Paul Kiesel, one of those outside lawyers Feuer hired, testified to this in a sworn deposition. He said that April 24, 2019 “evidence” uncovered by the city of LA wasn’t news to the city. He sent it to them months before as part of a trove of documents in preparation for a deposition related to DWP.
“It is your understanding that the batch of emails that was ‘discovered’ on Friday was one that you sent through your partner to the city several months earlier in compliance with a court order?” Kiesel was asked by Gibson Dunn lawyer Daniel Thomasch.
Kiesel answered, “I do.”
If we look at the special master’s report, the massive court-appointed investigation into the DWP saga, it has some things to say about Feuer’s handling of the case.
“The city’s filing, in its representation of the nature, scope and duration of Mr. Paradis’s and PLG’s representation of Mr. Jones, was neither transparent nor candid,” stated the report.
Jones is the ratepayer who says he was defrauded by Feuer’s office. Paul Paradis was the city’s outside lawyer. The report said the city was not forthcoming about its relationship regarding Jones, who didn’t know his attorney was also an attorney for the city.
That the city lawyers handpicked and worked with Jones’ attorney to draft the billing lawsuit was the result of the first plan having fallen through. The first plan was to get all the other lawyers who were suing the city over incorrect DWP bills to drop their lawsuits and join in one lawsuit against Pricewaterhouse Coopers, arguing it was to blame for the faulty billing rollout. We know according to emails by Feuer’s right hand attorneys that he signed off on this plan. There are no emails indicating he greenlit the sham lawsuit (of course not), but why would Feuer suddenly not care about the next steps of a major lawsuit his office was handling? As the special master’s report states, quoting Feuer’s top deputy, Jim Clark: “Everybody reports to Mike Feuer.”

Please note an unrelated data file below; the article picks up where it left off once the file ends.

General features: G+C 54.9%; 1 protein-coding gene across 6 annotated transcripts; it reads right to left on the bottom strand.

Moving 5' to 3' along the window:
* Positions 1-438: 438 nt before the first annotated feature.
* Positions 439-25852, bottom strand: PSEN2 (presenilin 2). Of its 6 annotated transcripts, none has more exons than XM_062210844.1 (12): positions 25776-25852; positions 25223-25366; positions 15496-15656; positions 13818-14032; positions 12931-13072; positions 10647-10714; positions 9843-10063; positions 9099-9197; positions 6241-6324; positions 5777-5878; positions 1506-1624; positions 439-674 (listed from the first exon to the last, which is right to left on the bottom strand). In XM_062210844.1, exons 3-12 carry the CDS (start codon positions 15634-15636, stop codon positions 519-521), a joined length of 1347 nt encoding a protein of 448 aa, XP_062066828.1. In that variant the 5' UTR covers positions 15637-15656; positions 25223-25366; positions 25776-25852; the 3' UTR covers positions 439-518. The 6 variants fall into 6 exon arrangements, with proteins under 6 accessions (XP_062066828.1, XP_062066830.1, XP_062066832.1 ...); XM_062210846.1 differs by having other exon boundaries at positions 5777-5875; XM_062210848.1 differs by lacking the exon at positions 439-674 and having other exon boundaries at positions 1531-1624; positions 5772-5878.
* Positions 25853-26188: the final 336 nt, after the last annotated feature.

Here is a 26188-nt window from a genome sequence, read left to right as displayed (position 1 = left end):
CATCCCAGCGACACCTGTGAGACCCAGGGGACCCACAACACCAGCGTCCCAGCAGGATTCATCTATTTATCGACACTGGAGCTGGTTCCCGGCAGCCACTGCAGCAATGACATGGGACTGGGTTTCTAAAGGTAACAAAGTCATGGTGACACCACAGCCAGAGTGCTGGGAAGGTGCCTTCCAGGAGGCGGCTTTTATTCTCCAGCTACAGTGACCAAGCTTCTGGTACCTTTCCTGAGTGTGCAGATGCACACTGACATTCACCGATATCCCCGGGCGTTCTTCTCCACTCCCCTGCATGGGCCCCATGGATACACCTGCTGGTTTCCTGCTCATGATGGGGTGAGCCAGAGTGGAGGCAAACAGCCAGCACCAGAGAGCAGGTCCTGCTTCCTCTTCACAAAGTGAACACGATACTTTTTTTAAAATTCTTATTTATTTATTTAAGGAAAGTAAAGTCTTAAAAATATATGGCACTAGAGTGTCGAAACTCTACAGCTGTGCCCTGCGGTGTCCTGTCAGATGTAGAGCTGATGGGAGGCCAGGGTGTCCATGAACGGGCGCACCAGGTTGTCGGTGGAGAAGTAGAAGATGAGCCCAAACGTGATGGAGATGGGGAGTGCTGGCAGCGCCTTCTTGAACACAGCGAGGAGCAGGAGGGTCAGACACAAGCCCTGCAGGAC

So the special master’s report said attorneys at DWP, Feuer’s office, and Feuer himself, “all knew most or all of this three-part plan,” which culminated in the manufactured lawsuit. So Feuer saying he “found the evidence” is spin, because it took years and years of court triangulating by his opponents to unearth it. It was hardly done “decisively” and “transparently,” as Feuer described it. The special master did not even come to the conclusion that Feuer’s outside lawyers went rogue without him knowing it.
“Despite the city’s public assertion that Mr. Paradis and Mr. Kiesel, without the knowledge of anyone in the city, went “rogue” in handing of the Jones v. City complaint…the evidence supports a finding that the city directed and assisted in the city suing itself with a sham lawsuit.”
And when he was deposed over this case, Feuer said “I don’t recall” over 60 times. How does he not remember one of the biggest cases to come across his desk? If he doesn’t recall, what’s that say about his ability to lead one of the biggest cities in the country, let alone the city attorney’s office?
But back to political campaigning. Americans wants less money in campaigns. They also want shorter campaigns. U.S. presidential campaigns are about two years long, way longer than other countries. In Mexico, campaign season lasts about five months, in Japan, under two weeks. By the time the mayoral primaries take place in June of next year, campaign season will have lasted over two years, with potentially six more months to go. It’s just another financial opportunity for the news-marketing apparatus to make us binge political and corporate propaganda ad nauseam.
Some more interestin’ studies: the more addicted to the news you are, the less you participate. Couple that with another study: Americans are addicted to the news more than ever, but distrust is also as high as ever. So what’s happening? The news is a total disaster. We don’t do anything useful with it. It’s drugs. Addicting and fun at first, but then come the diminished returns. Feuer is a direct product of a broken system, an interesting character study in the wild. He reads the news and fucking loves politics. And he keeps running round, wanting more. Take one hit and you’re never satisfied.